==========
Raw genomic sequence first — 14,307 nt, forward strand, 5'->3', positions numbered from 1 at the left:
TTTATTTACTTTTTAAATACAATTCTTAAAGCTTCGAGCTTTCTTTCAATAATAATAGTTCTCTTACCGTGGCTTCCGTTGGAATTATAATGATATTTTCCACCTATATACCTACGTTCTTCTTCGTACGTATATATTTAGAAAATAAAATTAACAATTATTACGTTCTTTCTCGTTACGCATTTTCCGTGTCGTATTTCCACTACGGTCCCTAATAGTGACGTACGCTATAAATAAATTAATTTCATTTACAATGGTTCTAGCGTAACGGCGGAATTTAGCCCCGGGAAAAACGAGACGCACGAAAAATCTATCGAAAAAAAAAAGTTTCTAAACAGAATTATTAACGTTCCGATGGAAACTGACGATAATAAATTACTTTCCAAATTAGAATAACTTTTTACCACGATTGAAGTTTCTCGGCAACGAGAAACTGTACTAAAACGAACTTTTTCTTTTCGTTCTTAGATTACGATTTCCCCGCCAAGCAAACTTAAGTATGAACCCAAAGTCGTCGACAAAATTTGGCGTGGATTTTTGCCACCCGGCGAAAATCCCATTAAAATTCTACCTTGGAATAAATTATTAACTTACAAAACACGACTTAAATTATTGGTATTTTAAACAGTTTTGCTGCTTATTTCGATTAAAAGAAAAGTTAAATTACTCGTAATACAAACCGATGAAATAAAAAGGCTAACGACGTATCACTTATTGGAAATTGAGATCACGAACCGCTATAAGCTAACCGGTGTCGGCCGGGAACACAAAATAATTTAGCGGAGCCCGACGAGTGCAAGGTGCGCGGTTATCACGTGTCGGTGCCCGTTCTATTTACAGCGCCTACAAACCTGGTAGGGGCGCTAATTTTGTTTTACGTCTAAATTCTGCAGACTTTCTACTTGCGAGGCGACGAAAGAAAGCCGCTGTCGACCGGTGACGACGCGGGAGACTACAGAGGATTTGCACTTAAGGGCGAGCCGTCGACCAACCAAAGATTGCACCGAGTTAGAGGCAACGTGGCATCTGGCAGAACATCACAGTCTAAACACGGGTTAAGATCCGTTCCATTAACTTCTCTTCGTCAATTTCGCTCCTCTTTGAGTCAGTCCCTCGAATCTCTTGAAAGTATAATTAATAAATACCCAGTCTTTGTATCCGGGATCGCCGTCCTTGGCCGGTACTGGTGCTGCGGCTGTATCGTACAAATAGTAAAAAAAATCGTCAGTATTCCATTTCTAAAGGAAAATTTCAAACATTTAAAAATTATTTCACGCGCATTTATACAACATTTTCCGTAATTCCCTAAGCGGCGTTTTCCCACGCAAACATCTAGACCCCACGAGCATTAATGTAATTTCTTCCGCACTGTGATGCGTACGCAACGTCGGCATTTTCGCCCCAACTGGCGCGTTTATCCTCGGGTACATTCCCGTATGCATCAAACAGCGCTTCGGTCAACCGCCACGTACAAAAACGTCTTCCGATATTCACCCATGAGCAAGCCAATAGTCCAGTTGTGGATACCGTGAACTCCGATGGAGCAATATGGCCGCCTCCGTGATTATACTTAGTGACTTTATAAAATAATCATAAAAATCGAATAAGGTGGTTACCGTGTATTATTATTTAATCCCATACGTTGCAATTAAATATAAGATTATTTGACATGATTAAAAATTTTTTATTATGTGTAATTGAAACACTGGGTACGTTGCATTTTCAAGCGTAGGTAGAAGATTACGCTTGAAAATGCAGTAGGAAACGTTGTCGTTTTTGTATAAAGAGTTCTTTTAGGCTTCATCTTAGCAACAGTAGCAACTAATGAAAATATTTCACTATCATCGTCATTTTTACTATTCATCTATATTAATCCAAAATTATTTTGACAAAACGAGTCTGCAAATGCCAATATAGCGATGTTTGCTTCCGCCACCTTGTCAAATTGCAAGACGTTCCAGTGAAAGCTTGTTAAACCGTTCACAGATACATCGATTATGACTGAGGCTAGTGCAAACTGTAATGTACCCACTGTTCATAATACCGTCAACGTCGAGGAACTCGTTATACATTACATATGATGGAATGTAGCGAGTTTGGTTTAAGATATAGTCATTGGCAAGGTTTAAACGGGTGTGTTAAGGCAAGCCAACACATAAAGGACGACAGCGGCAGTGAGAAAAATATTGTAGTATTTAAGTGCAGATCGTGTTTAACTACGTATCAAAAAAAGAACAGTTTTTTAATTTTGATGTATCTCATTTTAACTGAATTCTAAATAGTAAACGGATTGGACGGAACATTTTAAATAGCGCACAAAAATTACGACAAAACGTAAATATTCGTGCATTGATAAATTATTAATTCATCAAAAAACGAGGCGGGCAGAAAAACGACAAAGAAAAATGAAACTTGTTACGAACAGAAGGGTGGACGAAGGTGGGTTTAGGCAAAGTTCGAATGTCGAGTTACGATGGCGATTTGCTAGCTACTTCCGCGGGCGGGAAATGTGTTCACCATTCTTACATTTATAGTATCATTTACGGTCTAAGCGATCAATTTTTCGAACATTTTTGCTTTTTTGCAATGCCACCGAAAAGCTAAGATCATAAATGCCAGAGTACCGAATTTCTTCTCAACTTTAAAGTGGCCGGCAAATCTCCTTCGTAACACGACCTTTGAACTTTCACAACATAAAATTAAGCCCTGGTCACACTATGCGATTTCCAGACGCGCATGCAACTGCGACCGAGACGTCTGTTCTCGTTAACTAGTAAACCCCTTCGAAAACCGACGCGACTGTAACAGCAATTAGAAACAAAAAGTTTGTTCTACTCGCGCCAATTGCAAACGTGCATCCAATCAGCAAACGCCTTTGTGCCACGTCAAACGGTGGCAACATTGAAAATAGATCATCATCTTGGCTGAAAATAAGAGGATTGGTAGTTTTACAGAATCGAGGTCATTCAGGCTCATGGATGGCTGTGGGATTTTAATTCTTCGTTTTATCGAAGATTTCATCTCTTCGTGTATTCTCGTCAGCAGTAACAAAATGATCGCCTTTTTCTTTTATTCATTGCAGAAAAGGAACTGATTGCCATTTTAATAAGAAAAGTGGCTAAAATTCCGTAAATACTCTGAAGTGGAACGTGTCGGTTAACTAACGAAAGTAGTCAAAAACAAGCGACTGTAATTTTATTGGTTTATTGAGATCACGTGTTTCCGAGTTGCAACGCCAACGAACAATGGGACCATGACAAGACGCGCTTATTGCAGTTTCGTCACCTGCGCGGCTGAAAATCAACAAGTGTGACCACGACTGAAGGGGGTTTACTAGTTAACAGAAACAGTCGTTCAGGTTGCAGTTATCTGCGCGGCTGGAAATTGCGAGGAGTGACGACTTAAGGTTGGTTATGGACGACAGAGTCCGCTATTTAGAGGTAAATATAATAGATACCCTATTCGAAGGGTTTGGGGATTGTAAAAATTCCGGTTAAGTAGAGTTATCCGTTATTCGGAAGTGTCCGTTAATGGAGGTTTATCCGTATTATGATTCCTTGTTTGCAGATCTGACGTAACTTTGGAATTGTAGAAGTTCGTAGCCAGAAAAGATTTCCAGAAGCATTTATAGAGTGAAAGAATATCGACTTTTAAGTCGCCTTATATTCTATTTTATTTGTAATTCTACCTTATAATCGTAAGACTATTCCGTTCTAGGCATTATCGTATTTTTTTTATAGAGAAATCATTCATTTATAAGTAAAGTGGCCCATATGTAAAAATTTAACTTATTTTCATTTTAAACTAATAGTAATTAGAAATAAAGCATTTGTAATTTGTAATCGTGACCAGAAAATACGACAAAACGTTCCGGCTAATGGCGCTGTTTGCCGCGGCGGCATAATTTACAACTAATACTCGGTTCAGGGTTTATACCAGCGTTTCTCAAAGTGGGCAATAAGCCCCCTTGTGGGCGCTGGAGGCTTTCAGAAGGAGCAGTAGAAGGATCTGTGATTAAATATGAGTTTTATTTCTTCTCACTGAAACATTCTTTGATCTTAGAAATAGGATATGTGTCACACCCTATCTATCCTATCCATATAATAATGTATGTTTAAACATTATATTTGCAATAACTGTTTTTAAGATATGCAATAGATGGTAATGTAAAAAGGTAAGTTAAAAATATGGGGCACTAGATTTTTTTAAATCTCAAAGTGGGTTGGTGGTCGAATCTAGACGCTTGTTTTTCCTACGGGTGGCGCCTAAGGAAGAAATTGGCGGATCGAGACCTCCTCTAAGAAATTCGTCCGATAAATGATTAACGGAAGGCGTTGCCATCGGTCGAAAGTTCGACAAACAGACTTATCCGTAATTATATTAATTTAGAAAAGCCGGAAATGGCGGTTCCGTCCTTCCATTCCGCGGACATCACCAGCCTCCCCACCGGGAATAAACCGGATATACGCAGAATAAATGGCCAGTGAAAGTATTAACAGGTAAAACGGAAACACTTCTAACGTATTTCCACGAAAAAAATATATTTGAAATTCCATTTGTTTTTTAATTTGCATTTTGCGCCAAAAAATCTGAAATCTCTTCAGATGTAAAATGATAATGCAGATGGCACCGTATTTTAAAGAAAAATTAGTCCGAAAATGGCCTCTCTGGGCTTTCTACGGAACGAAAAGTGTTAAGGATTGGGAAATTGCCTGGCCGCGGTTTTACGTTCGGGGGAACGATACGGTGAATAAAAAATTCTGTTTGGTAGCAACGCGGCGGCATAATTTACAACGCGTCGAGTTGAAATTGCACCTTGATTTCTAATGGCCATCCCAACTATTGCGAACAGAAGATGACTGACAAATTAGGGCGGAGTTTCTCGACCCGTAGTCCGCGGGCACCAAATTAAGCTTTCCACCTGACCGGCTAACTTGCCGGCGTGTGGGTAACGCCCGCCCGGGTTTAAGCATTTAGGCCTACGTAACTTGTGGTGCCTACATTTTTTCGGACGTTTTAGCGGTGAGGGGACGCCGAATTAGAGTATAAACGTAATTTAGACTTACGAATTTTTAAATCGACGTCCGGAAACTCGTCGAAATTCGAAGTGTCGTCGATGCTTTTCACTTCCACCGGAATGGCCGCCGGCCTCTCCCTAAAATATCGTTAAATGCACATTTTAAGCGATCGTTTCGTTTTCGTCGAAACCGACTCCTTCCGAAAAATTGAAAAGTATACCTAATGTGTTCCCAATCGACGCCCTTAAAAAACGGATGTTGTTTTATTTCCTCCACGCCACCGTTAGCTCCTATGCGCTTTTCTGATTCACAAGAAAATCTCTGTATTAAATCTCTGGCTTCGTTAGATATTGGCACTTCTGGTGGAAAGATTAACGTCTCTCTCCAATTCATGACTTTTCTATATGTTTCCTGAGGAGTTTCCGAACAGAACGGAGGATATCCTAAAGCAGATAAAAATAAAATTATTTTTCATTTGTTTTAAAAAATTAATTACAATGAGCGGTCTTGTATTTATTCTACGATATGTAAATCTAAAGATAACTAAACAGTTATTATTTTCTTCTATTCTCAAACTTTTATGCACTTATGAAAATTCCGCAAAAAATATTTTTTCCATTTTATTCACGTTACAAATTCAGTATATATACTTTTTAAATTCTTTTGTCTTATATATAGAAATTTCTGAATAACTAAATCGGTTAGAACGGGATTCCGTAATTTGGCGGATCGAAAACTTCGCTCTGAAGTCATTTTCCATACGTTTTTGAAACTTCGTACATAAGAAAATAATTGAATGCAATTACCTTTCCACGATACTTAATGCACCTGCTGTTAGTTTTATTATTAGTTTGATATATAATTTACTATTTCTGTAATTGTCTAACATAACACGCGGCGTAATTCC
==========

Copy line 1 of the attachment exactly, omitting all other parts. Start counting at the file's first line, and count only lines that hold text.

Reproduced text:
Raw genomic sequence first — 14,307 nt, forward strand, 5'->3', positions numbered from 1 at the left: